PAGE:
Fresh from its successful hosting of Africa's first World Cup, South Africa said today it will bid to bring the Olympics to Africa for the first time in 2020.
The South African Sports Confederation and Olympic Committee said it would "formally oversee a bid for the 2020 Games and encouraged potential host cities to "state their intention of being involved in the process."
Durban, Cape Town and Johannesburg are considered possible bid cities.
South Africa's Olympic body said the announcement, just two days after the World Cup final in Johannesburg, "comes in the wake of resounding international acclaim for the manner in which South Africa staged the 2010 Fifa World Cup."
SASCOC said the successful World Cup and the "endorsement" of a possible Olympic bid by South Africa president Jacob Zuma led to the decision to proceed with the 2020 effort.
"We have decided that the way forward would be to engage government and key stakeholders," SASCOC chief executive Tubby Reddy said, "but our intention is to provide a world-class city capable of hosting Africa's first Olympic Games in 2020."
Reddy invited possible candidate cities in South Africa to contact him directly as to what's required to bid for the Games.
Zuma's spokesman, Zizi Kodwa, said SASCOC's decision had not yet reached the president's office but stressed the World Cup proved South Africa could stage the Olympics.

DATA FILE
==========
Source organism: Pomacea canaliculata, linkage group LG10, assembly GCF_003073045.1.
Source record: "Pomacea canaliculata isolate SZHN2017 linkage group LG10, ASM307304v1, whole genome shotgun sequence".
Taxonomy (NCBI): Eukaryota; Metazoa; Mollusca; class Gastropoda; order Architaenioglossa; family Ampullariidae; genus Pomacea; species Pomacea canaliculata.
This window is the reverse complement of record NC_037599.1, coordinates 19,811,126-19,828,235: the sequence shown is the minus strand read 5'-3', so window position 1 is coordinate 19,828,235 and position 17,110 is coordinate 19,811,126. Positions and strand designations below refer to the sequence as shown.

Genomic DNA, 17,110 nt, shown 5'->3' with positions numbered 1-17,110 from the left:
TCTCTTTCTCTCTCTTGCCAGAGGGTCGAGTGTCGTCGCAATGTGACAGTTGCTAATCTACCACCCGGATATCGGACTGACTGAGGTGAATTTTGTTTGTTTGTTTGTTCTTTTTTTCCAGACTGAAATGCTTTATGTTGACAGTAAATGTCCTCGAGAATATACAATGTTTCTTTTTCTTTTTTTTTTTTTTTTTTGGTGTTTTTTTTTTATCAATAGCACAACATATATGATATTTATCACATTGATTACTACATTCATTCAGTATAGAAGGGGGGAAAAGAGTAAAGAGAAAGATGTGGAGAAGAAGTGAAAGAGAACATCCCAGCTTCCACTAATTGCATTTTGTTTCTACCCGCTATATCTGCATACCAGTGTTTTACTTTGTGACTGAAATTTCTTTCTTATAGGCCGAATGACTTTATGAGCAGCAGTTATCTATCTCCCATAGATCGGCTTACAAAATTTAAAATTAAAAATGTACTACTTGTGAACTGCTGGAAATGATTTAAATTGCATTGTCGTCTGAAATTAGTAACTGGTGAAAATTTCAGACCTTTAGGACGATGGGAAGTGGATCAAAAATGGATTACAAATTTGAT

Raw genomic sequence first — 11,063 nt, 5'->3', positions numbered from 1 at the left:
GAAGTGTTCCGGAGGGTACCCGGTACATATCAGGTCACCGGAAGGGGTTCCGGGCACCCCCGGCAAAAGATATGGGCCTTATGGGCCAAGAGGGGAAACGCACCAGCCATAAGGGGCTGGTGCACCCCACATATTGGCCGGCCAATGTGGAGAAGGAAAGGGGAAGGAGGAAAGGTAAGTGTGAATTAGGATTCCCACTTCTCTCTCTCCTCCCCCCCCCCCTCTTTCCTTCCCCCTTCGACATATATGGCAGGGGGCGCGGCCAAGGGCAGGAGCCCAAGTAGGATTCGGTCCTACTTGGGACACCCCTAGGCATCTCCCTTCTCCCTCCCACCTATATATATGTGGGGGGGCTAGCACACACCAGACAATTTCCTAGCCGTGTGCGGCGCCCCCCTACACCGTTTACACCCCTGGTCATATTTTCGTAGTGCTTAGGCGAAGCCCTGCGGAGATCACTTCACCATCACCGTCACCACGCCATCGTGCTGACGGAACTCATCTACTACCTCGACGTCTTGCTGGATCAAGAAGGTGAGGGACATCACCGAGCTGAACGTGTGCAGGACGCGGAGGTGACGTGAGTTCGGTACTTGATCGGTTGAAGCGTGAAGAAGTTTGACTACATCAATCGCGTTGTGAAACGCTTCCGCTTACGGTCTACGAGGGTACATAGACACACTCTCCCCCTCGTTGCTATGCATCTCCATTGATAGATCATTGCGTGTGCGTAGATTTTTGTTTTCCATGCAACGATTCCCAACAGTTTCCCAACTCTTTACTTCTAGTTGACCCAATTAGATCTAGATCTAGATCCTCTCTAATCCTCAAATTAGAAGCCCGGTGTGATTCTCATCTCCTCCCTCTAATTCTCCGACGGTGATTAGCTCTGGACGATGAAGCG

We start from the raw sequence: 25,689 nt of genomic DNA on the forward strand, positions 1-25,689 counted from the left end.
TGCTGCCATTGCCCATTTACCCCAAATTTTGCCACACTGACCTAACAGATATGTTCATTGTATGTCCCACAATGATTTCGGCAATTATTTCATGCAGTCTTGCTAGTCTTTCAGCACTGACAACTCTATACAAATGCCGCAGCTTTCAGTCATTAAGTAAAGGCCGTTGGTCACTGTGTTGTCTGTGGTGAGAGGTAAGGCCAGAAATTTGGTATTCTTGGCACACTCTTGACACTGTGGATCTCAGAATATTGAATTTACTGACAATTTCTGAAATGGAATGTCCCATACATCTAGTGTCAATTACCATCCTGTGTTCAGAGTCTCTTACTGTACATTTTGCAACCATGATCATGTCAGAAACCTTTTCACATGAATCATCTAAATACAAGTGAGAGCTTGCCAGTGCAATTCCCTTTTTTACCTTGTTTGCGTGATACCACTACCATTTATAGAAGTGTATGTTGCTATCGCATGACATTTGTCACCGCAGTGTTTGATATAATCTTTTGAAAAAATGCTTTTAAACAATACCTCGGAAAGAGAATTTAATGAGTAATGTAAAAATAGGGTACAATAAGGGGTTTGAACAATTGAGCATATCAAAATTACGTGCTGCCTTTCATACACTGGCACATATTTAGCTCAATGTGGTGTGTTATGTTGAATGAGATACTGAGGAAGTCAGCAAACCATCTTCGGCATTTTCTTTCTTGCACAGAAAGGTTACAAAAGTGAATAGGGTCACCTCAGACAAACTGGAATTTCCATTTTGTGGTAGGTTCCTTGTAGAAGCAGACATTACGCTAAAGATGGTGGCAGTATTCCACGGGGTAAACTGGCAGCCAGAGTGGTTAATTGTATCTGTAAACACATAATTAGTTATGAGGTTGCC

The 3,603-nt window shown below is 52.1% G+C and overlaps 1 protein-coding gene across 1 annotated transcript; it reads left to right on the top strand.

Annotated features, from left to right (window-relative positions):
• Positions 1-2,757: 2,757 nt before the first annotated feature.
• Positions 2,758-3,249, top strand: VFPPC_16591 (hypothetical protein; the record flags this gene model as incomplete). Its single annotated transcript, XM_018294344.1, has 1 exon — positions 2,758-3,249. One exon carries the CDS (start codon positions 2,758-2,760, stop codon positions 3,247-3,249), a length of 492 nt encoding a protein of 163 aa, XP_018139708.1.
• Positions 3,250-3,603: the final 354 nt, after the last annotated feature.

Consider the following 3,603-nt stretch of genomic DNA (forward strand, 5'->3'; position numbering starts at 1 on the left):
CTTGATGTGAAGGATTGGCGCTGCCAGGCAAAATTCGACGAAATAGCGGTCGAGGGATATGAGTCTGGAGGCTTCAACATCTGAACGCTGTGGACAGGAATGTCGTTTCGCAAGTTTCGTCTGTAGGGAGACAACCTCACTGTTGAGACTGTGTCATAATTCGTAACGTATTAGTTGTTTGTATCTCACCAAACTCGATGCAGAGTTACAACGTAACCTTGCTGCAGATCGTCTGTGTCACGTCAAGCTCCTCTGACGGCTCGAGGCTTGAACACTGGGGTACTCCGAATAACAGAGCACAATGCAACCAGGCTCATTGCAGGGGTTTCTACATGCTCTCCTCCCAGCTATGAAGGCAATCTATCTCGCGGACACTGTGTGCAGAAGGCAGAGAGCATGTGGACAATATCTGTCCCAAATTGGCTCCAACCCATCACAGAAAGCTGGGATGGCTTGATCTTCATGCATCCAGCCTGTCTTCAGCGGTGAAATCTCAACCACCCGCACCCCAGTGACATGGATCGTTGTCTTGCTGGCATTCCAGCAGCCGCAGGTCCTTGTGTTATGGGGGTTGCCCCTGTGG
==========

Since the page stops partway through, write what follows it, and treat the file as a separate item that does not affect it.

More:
"In terms of our capacity, there is no event that we cannot host," Kodwa told The Associated Press.
It will be South Africa's second Olympic bid. Cape Town finished third in the race for the 2004 Games, behind winner Athens and Rome.
The IOC's decision on the host for the 2020 Olympics will be made in 2013, but preliminary bids must be submitted next year. So far Rome is the only city to formally announce it will bid for 2020.
Durban, which is South Africa's third largest city, will have a chance to impress Olympic officials when it hosts the 123rd IOC session in July 2011 — where the host for the 2018 Winter Olympics will be announced.
South Africa spent billions of dollars on stadiums and infrastructure for the World Cup.
Durban was one of the nine World Cup host cities and built the new Moses Mabhida Stadium for the tournament. The oceanside facility has a capacity of 72,000 people, space for an athletics track and an adjoining indoor arena.
The city is served by a new international airport.
Cape Town, which was also a World Cup host city, has the new 70,000-seat Green Point Stadium sitting in the shadow of South Africa's iconic Table Mountain.
Johannesburg is the country's commercial hub and was at the center of the World Cup effort, hosting the opening game and the final at the 94,000-seat Soccer City stadium.
The sprawling metropolis, which is home to 7 million people, has also given its public transport a massive upgrade, improving roads and building a new high-speed rail link.
SASCOC had said on Monday it would consider bidding for either the 2020 or 2024 Olympics, but wanted to talk to South Africa's government.
International Olympic Committee president Jacques Rogge, who met with Zuma in South Africa over the weekend, has said the IOC would welcome a bid from South Africa.
Rogge attended Sunday's World Cup final and praised the country's organization of the world's biggest football tournament.
"From the start, when South Africa were named as World Cup hosts, we all knew the country would be able to organize the tournament," Rogge said on Monday. "Now it is up to you as a nation to decide if you want to host this (the Olympics) event," he said.
SASCOC said in Tuesday's statement the World Cup "has been hailed far and wide as an overwhelming advertisement for the country and the continent."